Kentucky Legal; must show intent 1
Louisiana Legal; must show intent Certification required 1, 2
Maine Legal; must show intent 1, 2
Maryland Legal; must show intent 1
Massachusetts Legal; must show intent 1
Michigan Legal; must show intent 1, 2
Minnesota Legal; must show intent 1, 2
Mississippi Illegal; considered prima facie 1, 2
Missouri Legal; must show intent 1
Montana Legal; must show intent (stated as "purpose to commit an offense") 1
Nebraska Legal; must show intent Certification required 1, 2, 3
Nevada Illegal; considered prima facie Certification required 1, 2
New Hampshire Legal; must show intent 1
New Jersey Legal; must show intent (stated as "purpose so to use or employ") Certification required 1, 2
New Mexico Legal; must show intent 1
New York Legal; must show intent Certification required (NYC only) 1, 2
North Carolina Legal; must show intent Certification required 1, 2, 3, 4
North Dakota Unknown; no specific laws
Ohio Illegal; considered prima facie 1, 2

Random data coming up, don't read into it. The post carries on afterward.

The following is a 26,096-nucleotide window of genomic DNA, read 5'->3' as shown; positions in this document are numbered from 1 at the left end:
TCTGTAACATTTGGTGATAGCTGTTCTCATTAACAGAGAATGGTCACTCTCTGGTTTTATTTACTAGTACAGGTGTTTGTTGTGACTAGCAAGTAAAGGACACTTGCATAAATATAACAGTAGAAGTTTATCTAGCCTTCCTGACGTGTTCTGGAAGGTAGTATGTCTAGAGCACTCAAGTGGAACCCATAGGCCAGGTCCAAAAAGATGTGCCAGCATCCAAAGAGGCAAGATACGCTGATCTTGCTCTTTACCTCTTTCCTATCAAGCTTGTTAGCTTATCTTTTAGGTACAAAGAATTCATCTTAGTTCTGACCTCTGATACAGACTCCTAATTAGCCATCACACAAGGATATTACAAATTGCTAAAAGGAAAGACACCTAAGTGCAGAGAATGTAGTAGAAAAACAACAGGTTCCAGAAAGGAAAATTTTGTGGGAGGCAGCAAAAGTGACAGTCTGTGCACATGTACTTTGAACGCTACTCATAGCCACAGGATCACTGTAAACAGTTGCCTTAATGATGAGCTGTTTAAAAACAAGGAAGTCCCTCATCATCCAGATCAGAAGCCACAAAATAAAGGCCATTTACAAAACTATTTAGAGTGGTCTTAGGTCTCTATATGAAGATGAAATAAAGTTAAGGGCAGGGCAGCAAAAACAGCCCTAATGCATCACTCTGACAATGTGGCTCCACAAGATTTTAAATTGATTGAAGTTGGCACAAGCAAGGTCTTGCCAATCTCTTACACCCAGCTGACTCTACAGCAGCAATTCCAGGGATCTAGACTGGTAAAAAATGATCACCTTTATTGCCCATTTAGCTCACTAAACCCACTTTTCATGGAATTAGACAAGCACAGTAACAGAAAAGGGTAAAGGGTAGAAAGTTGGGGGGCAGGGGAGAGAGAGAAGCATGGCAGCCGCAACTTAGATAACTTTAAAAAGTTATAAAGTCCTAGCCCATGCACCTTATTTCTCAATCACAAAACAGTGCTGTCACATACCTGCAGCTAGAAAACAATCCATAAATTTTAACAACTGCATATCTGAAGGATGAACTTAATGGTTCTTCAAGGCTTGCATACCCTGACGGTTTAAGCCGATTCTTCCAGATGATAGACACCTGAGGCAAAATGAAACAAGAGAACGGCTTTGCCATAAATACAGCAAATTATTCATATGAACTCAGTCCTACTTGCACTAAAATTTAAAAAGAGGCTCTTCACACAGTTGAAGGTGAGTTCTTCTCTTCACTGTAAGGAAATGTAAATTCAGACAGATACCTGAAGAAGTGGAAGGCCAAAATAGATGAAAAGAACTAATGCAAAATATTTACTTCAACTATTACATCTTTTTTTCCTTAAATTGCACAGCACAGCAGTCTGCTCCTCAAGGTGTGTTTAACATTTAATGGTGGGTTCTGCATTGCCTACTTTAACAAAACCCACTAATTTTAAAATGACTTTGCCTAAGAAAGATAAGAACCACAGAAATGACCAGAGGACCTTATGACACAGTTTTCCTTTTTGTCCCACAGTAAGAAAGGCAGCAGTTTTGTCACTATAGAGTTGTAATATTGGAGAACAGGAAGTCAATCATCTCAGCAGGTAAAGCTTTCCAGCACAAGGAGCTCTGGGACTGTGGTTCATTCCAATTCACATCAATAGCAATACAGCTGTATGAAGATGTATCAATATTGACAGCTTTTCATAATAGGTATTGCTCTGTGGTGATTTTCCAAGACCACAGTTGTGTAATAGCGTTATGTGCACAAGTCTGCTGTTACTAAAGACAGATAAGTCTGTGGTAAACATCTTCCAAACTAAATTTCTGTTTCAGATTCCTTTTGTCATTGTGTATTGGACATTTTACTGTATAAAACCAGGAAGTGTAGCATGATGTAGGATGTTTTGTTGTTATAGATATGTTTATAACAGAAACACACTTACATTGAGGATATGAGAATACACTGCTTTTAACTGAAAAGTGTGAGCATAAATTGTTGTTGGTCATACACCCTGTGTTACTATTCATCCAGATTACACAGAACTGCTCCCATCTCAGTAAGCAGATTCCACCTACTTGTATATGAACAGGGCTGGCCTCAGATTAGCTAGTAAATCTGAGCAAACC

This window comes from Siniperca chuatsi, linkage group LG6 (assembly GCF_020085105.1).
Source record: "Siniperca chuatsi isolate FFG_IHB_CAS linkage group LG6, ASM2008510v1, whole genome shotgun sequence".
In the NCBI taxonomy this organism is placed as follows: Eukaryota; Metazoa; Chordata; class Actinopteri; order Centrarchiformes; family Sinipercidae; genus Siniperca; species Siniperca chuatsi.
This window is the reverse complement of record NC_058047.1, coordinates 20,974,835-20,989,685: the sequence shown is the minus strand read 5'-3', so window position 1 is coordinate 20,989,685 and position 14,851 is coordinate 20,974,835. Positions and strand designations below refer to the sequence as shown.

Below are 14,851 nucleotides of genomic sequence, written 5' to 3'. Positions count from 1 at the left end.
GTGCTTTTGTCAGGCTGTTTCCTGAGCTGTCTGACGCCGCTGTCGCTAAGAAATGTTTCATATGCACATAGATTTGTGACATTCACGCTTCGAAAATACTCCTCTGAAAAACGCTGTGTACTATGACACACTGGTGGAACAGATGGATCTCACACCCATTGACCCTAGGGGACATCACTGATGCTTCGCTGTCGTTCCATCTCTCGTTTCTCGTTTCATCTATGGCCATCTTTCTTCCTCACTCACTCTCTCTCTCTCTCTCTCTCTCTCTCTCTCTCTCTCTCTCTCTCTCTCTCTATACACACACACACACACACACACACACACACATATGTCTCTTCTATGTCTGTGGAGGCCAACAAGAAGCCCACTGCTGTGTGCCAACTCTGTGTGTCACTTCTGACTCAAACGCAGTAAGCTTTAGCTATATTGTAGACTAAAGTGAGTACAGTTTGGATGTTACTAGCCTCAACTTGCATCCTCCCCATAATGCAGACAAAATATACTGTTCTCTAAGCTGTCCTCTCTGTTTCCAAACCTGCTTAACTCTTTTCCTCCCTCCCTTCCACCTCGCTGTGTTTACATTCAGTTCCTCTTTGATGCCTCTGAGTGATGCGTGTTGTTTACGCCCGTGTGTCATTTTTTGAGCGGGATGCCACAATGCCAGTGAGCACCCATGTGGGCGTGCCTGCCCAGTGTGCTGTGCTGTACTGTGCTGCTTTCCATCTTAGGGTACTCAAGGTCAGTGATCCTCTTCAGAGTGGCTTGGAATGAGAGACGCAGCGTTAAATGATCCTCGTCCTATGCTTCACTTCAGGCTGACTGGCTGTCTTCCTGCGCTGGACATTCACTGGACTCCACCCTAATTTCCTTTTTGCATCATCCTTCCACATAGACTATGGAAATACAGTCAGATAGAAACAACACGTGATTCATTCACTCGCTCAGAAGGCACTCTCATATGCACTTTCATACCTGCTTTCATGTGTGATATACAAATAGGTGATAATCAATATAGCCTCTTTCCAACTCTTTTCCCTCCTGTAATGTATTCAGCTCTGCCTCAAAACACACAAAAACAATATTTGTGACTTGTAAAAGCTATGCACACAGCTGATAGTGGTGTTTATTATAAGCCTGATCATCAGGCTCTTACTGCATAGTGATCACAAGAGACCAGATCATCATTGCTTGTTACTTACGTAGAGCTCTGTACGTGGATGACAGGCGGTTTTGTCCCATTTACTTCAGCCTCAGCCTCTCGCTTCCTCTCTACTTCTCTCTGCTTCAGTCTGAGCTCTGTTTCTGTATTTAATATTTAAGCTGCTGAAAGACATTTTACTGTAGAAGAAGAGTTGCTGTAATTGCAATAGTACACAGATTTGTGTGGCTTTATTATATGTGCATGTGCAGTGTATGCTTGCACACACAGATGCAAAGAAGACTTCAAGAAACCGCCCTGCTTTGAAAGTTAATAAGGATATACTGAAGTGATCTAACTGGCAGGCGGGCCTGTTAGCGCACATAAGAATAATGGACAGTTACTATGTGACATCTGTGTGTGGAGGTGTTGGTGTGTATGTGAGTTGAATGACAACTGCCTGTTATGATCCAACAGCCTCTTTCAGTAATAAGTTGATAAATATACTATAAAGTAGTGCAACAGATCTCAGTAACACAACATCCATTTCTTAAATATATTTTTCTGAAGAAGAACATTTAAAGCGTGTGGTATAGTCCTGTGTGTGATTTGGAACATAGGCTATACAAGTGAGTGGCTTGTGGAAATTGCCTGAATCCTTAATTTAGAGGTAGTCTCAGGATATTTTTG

Oklahoma Legal; must show intent Certification required 1, 2
Oregon Legal; must show intent Certification required 1, 2
Pennsylvania Unknown; no specific laws
Rhode Island Legal; must show intent Legal; unless automotive tools, see 2 1, 2
South Carolina Legal; must show intent 1
South Dakota Legal; must show intent 1
Tennessee Legal; must show intent Certification required 1, 2
Texas Legal; must show intent Certification required 1, 2
Utah Legal; must show intent 1, 2
Vermont Legal; must show intent 1
Virginia Illegal; considered prima facie Certification required 1, 2, 3
Washington Legal; must show intent 1, 2
Washington D.C. Legal; must show intent 1
West Virginia Unknown, no specific laws
Wisconsin Legal; must show intent 1, 2
Wyoming Legal; must show intent 1, 2

Legality around the world, by country

Country Possession Sale/Transfer Locksmiths Reference(s)
Australia (Queensland) Legal; must show intent 1
Finland Legal; must show intent Legal; no restrictions 1, 2
France Legal; must show intent Unknown Certification required 1, 2, 3, 4, 5
Japan Illegal; must be certified Illegal; must be certified Certification required 1
The Netherlands Legal; no restrictions Legal; no restrictions 1 2
Poland Illegal; must be certified Illegal; must be certified Certification required 1
Sweden Legal Illegal; must be certified Certificated required 1

See also

Personal tools